Stabilizer

Unless the throw is made of a loosely knit material, I would not use a permanent cutaway stabilizer on the throw. Most throws are sturdy enough not to need a permanent stabilizer. Throws get tossed around a lot so the back will often be visible. Therefore, it’s ideal to avoid a permenatent stabilizer if possible.

Topper

Many throws are quite fuzzy. To prevent the letters from getting lost within the nap of the fabric, it’s a good idea to use a water soluble topper underneath your embroidery.  If the throw is really nappy, for example, a faux fur, or a super plush sherpa style throw, you should consider using a knockdown shape underneath your primary embroidery design.

How to embroider on a throw

I recently purchased a really fun-looking throw at Marshalls with the intention of monogramming it and giving it as a gift to our neighbors. Unlike many of the other options, the one I chose was not the plushest of the group. I chose it for it’s boho vibe and fun orange color.  I decided to embroider our neighbor’s monogram in turquoise. Here’s how I did it

Preparing the hoop

Since throws can be quite bulky, I suggest floating instead of hooping. Therefore, you will need to hoop a piece of adhesive-backed tearaway stabilizer with the shiny side up. Score around the inside edge with a pin and then peel back the paper. With the sticky surface exposed, draw a horizontal and vertical line through the center of the hoop with a disappearing ink pen.

Floating the throw on the embroidery hoop

Using the folding method, you can precisely place the embroidery design (monogram, name or design) in the appropriate spot on the throw. If you want the design to be set at a 45 degree angle, simply fold the adjacent sides on top of each other to locate the diagonal line that should run through the center of the monogram.

For this particular throw, I thought the monogram would look better not being set on an angle. The long fringe on the throw seemed to dictate the direction in which the monogram should go.  Since I decided to not stitch the monogram on an angle, I simply folded over about 6 inches of the side of the throw on top of itself (right sides together) in order to position the center of the monogram 6″ in from the edge. I then aligned the fold of the throw with the center line I drew on the stabilizer, making sure that the desired center of the monogram aligned with the perpendicular line I drew on the hoop. Finally, I unfolded it and smoothed it out.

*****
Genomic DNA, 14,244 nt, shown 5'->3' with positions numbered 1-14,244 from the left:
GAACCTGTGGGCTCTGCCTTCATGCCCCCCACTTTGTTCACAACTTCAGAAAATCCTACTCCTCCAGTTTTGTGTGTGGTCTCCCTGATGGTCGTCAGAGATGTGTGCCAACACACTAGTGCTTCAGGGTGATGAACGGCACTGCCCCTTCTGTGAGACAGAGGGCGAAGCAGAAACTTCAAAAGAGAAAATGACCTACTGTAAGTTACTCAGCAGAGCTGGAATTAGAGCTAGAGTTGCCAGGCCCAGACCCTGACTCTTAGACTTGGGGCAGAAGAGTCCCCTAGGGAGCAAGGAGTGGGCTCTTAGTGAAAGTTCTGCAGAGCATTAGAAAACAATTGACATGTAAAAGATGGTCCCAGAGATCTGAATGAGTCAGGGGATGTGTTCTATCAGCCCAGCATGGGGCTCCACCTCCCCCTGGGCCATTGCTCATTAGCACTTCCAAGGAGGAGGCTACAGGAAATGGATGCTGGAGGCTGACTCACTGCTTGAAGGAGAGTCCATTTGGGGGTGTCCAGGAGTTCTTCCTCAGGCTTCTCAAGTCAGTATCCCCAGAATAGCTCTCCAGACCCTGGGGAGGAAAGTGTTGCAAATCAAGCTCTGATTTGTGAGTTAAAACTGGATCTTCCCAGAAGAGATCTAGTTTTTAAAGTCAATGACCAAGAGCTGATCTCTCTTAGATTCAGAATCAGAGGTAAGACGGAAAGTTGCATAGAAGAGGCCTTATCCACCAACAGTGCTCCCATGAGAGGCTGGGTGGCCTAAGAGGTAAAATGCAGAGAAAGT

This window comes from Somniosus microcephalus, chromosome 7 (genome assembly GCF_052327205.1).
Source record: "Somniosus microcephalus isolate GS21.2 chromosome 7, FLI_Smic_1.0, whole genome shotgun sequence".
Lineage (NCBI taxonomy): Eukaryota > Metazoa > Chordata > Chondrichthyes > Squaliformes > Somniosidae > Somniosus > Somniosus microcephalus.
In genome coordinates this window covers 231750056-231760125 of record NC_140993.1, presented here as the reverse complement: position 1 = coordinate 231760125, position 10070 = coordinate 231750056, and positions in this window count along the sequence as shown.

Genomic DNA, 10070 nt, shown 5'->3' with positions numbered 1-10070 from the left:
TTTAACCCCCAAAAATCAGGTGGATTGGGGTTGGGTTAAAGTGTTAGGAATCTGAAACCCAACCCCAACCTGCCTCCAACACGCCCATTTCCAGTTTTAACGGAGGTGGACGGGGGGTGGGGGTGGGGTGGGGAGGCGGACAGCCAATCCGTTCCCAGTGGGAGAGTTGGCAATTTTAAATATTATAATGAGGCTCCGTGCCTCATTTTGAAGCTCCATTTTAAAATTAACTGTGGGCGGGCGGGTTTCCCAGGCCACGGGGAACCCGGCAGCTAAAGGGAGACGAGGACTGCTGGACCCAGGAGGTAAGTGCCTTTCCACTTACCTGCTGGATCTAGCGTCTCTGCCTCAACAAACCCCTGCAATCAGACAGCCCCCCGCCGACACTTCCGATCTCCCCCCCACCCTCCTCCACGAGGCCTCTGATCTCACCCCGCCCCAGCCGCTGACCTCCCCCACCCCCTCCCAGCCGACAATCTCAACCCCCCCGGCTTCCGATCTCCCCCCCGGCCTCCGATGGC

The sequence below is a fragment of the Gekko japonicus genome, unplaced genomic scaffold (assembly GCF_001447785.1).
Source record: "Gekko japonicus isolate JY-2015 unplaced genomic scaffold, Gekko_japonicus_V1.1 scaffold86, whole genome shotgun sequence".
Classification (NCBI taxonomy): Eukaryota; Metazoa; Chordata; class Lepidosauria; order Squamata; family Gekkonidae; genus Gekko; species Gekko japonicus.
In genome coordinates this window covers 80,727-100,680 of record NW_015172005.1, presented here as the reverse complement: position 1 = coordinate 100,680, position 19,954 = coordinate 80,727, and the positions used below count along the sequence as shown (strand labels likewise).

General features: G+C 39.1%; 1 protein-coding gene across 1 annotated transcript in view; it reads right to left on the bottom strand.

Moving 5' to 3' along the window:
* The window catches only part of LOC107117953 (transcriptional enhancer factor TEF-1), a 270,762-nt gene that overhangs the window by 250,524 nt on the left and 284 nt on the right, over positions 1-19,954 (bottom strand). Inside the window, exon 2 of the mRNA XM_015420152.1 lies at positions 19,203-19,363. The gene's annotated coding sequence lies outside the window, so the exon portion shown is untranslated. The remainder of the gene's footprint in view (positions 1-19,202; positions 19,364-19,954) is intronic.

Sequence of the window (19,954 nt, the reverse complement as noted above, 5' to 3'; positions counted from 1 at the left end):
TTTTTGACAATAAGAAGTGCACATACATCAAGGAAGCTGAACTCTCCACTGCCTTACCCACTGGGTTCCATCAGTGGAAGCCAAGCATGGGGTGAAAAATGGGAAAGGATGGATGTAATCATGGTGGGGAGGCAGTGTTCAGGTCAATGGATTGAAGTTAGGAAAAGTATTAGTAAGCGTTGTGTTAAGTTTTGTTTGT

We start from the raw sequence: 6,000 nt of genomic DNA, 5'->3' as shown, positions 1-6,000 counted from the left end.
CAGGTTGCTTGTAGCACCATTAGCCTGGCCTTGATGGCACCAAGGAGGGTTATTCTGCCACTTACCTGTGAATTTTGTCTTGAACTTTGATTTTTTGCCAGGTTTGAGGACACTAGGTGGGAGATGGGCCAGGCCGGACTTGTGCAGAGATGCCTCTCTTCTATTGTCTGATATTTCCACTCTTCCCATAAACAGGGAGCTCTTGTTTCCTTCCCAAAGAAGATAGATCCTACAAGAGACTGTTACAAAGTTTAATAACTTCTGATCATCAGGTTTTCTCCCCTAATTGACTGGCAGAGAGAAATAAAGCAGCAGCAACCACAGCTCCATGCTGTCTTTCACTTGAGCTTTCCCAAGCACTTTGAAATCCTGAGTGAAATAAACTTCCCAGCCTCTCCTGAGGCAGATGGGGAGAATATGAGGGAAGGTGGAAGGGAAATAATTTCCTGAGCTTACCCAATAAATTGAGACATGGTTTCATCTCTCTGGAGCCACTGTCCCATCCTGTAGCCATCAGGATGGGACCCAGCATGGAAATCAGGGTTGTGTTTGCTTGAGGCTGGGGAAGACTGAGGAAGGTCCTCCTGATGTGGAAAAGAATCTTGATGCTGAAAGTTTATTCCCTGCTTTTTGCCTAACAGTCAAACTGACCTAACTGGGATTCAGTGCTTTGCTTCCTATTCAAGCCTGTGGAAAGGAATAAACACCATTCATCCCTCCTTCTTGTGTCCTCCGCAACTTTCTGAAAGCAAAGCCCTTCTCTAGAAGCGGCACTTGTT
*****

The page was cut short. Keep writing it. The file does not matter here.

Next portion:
Using the menu on my embroidery machine, I centered the needle on the center of the design which gave me a a preview of where the monogram would be stitched. I nudged the position around a bit to get the monogram center exactly where I wanted it.

If the throw is slick on one side and/or double layers, you may want to pin the throw onto the stabilizer, being careful to avoid the stitch area.

folding throw to center design

Preparing to embroider

Before you get started stitching out the design, you will probably want to lay down a piece of water soluble stabilizer. This helps keep the nap of the fabric down while you embroider on top. Once you do that, you are ready to start stitching!

Wrapping it up!

After you are done stitching, all you need to do is trim your connector strings with embroidery nippers and peel away the water soluble stabilizer. And, then, you are left with the perfect gift!

Happy stitching!

xo

Julie

Essential Stabilizer for Machine Embroidery